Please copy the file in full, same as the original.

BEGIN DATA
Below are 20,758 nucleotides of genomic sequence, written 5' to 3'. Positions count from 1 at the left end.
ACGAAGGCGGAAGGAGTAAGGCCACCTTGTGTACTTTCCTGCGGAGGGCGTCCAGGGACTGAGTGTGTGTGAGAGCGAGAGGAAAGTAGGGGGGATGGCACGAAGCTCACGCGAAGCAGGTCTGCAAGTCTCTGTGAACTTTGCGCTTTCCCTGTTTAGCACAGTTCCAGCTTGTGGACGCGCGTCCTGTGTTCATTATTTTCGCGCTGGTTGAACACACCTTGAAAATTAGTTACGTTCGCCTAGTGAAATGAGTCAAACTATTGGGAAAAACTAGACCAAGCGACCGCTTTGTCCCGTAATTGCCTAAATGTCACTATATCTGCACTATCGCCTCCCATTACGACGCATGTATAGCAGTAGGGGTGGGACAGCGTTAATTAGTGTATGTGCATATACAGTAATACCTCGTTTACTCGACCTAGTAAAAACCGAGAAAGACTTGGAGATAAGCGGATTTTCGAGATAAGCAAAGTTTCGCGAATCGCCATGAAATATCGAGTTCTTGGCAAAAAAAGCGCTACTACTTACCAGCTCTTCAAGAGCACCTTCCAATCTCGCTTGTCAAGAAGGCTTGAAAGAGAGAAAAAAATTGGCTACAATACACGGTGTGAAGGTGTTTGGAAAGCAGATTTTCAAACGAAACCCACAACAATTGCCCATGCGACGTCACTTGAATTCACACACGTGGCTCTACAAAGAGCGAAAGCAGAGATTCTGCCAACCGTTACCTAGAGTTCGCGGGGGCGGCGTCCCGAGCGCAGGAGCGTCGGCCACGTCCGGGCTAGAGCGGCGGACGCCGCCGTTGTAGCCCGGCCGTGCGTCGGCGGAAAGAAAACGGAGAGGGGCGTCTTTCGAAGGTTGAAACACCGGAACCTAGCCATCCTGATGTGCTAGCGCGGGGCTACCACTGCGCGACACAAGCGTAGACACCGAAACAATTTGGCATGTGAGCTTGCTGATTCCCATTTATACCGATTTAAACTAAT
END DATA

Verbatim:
Below are 20,758 nucleotides of genomic sequence, written 5' to 3'. Positions count from 1 at the left end.
ACGAAGGCGGAAGGAGTAAGGCCACCTTGTGTACTTTCCTGCGGAGGGCGTCCAGGGACTGAGTGTGTGTGAGAGCGAGAGGAAAGTAGGGGGGATGGCACGAAGCTCACGCGAAGCAGGTCTGCAAGTCTCTGTGAACTTTGCGCTTTCCCTGTTTAGCACAGTTCCAGCTTGTGGACGCGCGTCCTGTGTTCATTATTTTCGCGCTGGTTGAACACACCTTGAAAATTAGTTACGTTCGCCTAGTGAAATGAGTCAAACTATTGGGAAAAACTAGACCAAGCGACCGCTTTGTCCCGTAATTGCCTAAATGTCACTATATCTGCACTATCGCCTCCCATTACGACGCATGTATAGCAGTAGGGGTGGGACAGCGTTAATTAGTGTATGTGCATATACAGTAATACCTCGTTTACTCGACCTAGTAAAAACCGAGAAAGACTTGGAGATAAGCGGATTTTCGAGATAAGCAAAGTTTCGCGAATCGCCATGAAATATCGAGTTCTTGGCAAAAAAAGCGCTACTACTTACCAGCTCTTCAAGAGCACCTTCCAATCTCGCTTGTCAAGAAGGCTTGAAAGAGAGAAAAAAATTGGCTACAATACACGGTGTGAAGGTGTTTGGAAAGCAGATTTTCAAACGAAACCCACAACAATTGCCCATGCGACGTCACTTGAATTCACACACGTGGCTCTACAAAGAGCGAAAGCAGAGATTCTGCCAACCGTTACCTAGAGTTCGCGGGGGCGGCGTCCCGAGCGCAGGAGCGTCGGCCACGTCCGGGCTAGAGCGGCGGACGCCGCCGTTGTAGCCCGGCCGTGCGTCGGCGGAAAGAAAACGGAGAGGGGCGTCTTTCGAAGGTTGAAACACCGGAACCTAGCCATCCTGATGTGCTAGCGCGGGGCTACCACTGCGCGACACAAGCGTAGACACCGAAACAATTTGGCATGTGAGCTTGCTGATTCCCATTTATACCGATTTAAACTAAT